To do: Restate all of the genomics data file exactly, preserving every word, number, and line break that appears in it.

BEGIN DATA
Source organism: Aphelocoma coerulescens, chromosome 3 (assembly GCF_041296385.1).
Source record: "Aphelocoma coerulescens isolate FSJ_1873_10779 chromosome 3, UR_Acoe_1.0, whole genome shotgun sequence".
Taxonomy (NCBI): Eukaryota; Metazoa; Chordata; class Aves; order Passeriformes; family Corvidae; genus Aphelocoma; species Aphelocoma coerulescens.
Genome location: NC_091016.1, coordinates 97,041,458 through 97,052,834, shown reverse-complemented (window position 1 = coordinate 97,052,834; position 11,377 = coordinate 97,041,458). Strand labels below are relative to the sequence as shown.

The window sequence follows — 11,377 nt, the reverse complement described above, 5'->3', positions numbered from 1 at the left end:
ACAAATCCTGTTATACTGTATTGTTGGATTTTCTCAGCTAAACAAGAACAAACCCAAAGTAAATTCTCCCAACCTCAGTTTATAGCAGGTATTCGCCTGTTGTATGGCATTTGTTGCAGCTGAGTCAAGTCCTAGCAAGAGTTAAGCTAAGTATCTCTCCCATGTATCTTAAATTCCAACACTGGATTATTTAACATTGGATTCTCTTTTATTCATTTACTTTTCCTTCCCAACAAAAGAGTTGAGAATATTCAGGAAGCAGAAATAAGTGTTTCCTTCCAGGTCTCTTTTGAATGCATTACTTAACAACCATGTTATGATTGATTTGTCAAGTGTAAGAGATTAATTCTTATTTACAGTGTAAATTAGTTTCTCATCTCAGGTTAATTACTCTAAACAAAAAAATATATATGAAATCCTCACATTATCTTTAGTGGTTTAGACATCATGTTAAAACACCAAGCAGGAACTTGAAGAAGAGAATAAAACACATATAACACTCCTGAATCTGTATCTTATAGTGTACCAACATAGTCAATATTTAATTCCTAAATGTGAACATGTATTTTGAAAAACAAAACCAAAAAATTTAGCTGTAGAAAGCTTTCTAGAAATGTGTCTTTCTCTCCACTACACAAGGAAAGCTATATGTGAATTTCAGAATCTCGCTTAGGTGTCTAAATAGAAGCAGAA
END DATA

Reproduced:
Source organism: Aphelocoma coerulescens, chromosome 3 (assembly GCF_041296385.1).
Source record: "Aphelocoma coerulescens isolate FSJ_1873_10779 chromosome 3, UR_Acoe_1.0, whole genome shotgun sequence".
Taxonomy (NCBI): Eukaryota; Metazoa; Chordata; class Aves; order Passeriformes; family Corvidae; genus Aphelocoma; species Aphelocoma coerulescens.
Genome location: NC_091016.1, coordinates 97,041,458 through 97,052,834, shown reverse-complemented (window position 1 = coordinate 97,052,834; position 11,377 = coordinate 97,041,458). Strand labels below are relative to the sequence as shown.

The window sequence follows — 11,377 nt, the reverse complement described above, 5'->3', positions numbered from 1 at the left end:
ACAAATCCTGTTATACTGTATTGTTGGATTTTCTCAGCTAAACAAGAACAAACCCAAAGTAAATTCTCCCAACCTCAGTTTATAGCAGGTATTCGCCTGTTGTATGGCATTTGTTGCAGCTGAGTCAAGTCCTAGCAAGAGTTAAGCTAAGTATCTCTCCCATGTATCTTAAATTCCAACACTGGATTATTTAACATTGGATTCTCTTTTATTCATTTACTTTTCCTTCCCAACAAAAGAGTTGAGAATATTCAGGAAGCAGAAATAAGTGTTTCCTTCCAGGTCTCTTTTGAATGCATTACTTAACAACCATGTTATGATTGATTTGTCAAGTGTAAGAGATTAATTCTTATTTACAGTGTAAATTAGTTTCTCATCTCAGGTTAATTACTCTAAACAAAAAAATATATATGAAATCCTCACATTATCTTTAGTGGTTTAGACATCATGTTAAAACACCAAGCAGGAACTTGAAGAAGAGAATAAAACACATATAACACTCCTGAATCTGTATCTTATAGTGTACCAACATAGTCAATATTTAATTCCTAAATGTGAACATGTATTTTGAAAAACAAAACCAAAAAATTTAGCTGTAGAAAGCTTTCTAGAAATGTGTCTTTCTCTCCACTACACAAGGAAAGCTATATGTGAATTTCAGAATCTCGCTTAGGTGTCTAAATAGAAGCAGAA